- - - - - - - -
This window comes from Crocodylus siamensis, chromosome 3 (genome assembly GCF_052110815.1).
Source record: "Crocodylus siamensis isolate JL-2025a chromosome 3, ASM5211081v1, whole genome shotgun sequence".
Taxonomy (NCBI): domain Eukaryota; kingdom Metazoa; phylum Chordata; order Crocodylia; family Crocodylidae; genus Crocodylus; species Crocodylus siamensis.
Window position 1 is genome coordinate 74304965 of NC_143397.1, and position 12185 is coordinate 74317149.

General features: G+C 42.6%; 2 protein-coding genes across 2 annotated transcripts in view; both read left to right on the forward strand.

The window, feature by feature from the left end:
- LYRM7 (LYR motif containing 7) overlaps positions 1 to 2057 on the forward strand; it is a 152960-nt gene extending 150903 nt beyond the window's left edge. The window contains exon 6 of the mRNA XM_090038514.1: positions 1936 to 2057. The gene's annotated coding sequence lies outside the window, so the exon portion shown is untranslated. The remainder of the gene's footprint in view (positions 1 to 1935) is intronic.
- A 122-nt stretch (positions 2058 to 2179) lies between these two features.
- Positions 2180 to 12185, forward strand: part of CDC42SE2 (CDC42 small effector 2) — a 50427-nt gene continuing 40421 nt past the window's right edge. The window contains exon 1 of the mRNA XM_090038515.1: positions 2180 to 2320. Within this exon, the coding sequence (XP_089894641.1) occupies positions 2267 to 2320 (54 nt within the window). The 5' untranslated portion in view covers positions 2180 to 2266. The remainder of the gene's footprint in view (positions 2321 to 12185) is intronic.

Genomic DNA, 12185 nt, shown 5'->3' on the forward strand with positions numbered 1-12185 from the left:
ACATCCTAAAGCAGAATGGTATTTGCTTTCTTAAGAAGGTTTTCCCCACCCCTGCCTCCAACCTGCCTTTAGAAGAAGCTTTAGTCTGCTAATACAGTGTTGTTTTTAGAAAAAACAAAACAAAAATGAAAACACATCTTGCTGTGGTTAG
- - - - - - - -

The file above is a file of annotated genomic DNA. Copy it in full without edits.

This window comes from Crocodylus siamensis, chromosome 3 (genome assembly GCF_052110815.1).
Source record: "Crocodylus siamensis isolate JL-2025a chromosome 3, ASM5211081v1, whole genome shotgun sequence".
Taxonomy (NCBI): domain Eukaryota; kingdom Metazoa; phylum Chordata; order Crocodylia; family Crocodylidae; genus Crocodylus; species Crocodylus siamensis.
Window position 1 is genome coordinate 74304965 of NC_143397.1, and position 12185 is coordinate 74317149.

General features: G+C 42.6%; 2 protein-coding genes across 2 annotated transcripts in view; both read left to right on the forward strand.

The window, feature by feature from the left end:
- LYRM7 (LYR motif containing 7) overlaps positions 1 to 2057 on the forward strand; it is a 152960-nt gene extending 150903 nt beyond the window's left edge. The window contains exon 6 of the mRNA XM_090038514.1: positions 1936 to 2057. The gene's annotated coding sequence lies outside the window, so the exon portion shown is untranslated. The remainder of the gene's footprint in view (positions 1 to 1935) is intronic.
- A 122-nt stretch (positions 2058 to 2179) lies between these two features.
- Positions 2180 to 12185, forward strand: part of CDC42SE2 (CDC42 small effector 2) — a 50427-nt gene continuing 40421 nt past the window's right edge. The window contains exon 1 of the mRNA XM_090038515.1: positions 2180 to 2320. Within this exon, the coding sequence (XP_089894641.1) occupies positions 2267 to 2320 (54 nt within the window). The 5' untranslated portion in view covers positions 2180 to 2266. The remainder of the gene's footprint in view (positions 2321 to 12185) is intronic.

Genomic DNA, 12185 nt, shown 5'->3' on the forward strand with positions numbered 1-12185 from the left:
ACATCCTAAAGCAGAATGGTATTTGCTTTCTTAAGAAGGTTTTCCCCACCCCTGCCTCCAACCTGCCTTTAGAAGAAGCTTTAGTCTGCTAATACAGTGTTGTTTTTAGAAAAAACAAAACAAAAATGAAAACACATCTTGCTGTGGTTAG